If you run an online business, you are probably aware that building a strong personal brand is one of the most powerful tools in your entrepreneurial arsenal.
While most entrepreneurs understand the power behind effective branding, very few understand how to effectively execute and build a reputable personal brand.
If that’s you, don’t worry.
With a few simple tweaks and hacks, you can ramp up the power behind your brand and build a bigger fanbase than you ever thought possible in a few short weeks.
If you want to be taken seriously in the online world, you need to present yourself with an air of professionalism.
I know it may be tempting to use that cute avatar as your profile picture, but it comes off as adolescent and unprofessional.
Invest the time and money into a professional picture, and it will be worth its weight in gold for your personal brand.
Make sure you smile. Why? Because a smile can build trustworthiness.
Here’s how MedicalDaily.com summed up the research on this subject:
Psychologists specializing in facial expressions are still unsure as to whether a human smile is a tool used for communication or an involuntary expression that conveys our emotional state. Researchers from the Max Planck Institute for Evolutionary Biology in Plön and the Toulouse School of Economics have confirmed that putting on an honest smile that is genuine can influence people to cooperate with you by perceiving you as trustworthy.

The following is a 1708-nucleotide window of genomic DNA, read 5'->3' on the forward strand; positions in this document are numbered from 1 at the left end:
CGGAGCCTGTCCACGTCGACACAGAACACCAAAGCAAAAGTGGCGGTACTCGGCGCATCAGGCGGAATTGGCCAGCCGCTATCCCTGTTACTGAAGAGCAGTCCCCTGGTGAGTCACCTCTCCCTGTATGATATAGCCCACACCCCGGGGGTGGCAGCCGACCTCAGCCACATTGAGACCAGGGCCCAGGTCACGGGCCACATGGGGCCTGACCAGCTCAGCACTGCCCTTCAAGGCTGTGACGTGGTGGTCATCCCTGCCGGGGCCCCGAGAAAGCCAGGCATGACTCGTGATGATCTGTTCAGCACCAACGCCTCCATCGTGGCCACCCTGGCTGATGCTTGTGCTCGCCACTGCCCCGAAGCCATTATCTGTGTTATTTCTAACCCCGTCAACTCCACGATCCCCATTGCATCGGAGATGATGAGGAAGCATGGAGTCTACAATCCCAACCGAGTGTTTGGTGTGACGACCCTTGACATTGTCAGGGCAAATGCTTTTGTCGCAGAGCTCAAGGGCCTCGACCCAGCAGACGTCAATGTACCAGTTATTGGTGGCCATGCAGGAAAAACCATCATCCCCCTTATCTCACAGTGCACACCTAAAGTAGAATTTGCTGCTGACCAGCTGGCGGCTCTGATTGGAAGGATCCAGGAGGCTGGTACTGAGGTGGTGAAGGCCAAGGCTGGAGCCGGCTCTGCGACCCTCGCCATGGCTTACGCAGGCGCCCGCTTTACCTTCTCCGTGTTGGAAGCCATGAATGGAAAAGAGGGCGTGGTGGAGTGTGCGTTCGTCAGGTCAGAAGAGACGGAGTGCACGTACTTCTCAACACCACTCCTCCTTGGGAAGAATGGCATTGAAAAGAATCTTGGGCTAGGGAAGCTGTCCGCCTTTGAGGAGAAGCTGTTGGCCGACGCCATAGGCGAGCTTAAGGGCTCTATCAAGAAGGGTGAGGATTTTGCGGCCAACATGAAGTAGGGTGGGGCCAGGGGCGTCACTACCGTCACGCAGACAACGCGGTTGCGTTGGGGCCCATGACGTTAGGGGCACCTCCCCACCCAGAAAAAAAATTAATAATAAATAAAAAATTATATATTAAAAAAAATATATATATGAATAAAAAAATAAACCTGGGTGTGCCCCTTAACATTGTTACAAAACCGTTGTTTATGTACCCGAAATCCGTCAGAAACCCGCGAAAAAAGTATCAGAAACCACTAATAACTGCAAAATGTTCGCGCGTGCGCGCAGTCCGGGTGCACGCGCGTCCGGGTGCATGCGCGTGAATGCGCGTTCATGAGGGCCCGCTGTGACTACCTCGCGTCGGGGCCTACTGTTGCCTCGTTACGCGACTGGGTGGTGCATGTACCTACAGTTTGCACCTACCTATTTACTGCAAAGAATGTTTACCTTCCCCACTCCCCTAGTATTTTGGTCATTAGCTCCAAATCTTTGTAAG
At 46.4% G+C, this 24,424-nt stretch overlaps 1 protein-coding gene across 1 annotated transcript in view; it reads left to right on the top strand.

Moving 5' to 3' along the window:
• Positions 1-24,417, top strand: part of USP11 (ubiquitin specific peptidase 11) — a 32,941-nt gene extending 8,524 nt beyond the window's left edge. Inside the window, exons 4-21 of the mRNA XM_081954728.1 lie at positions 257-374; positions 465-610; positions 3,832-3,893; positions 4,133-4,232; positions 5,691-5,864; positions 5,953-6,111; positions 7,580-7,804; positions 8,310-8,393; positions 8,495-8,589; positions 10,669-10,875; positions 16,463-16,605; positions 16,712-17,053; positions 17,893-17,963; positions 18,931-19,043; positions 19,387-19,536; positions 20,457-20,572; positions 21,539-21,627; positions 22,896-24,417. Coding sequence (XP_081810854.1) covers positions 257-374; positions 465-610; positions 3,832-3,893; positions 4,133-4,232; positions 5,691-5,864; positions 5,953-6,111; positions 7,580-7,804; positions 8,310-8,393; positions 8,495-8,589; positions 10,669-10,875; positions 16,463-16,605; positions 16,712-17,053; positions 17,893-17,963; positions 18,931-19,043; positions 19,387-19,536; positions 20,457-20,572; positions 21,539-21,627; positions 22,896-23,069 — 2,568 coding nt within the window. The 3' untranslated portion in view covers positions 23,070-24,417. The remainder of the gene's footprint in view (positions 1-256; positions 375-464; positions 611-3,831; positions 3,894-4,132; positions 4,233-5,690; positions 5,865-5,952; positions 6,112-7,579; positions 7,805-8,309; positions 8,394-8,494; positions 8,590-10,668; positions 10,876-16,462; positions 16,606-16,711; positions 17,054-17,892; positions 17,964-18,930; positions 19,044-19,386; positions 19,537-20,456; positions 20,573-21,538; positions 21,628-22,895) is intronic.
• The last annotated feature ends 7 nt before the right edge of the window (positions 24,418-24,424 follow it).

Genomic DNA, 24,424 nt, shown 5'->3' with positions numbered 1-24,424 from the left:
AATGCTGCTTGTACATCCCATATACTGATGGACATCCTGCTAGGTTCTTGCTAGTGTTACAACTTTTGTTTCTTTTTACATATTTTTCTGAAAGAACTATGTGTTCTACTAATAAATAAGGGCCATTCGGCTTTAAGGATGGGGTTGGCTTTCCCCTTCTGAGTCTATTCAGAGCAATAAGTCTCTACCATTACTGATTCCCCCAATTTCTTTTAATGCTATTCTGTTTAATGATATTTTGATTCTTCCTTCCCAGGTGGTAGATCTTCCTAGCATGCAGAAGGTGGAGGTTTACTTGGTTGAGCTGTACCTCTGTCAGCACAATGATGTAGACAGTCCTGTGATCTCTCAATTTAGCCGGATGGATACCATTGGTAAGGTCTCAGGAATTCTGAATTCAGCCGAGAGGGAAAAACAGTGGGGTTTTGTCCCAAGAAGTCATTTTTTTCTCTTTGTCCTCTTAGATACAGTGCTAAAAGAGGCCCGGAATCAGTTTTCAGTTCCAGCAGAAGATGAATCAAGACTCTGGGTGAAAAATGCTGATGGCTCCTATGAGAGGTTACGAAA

The professional photo I use on this blog is simple and effective. Shirt. Suit. Tie. And…smile!
In the photo above, I’m wearing a suit. That helps, of course, but it’s not absolutely necessary. To look professional in a photo, you don’t need to be wearing a business suit.
By “professional photos,” I mean the quality and subject of the photo.
I was browsing LinkedIn recently and came across a guy I know to be really professional. He does top-notch work and is the president of his own company.
But his profile photo doesn’t shout professional! In fact, it’s kind of hard to figure out what’s going on in his picture. The quality and subject of the photo don’t speak to his professionalism.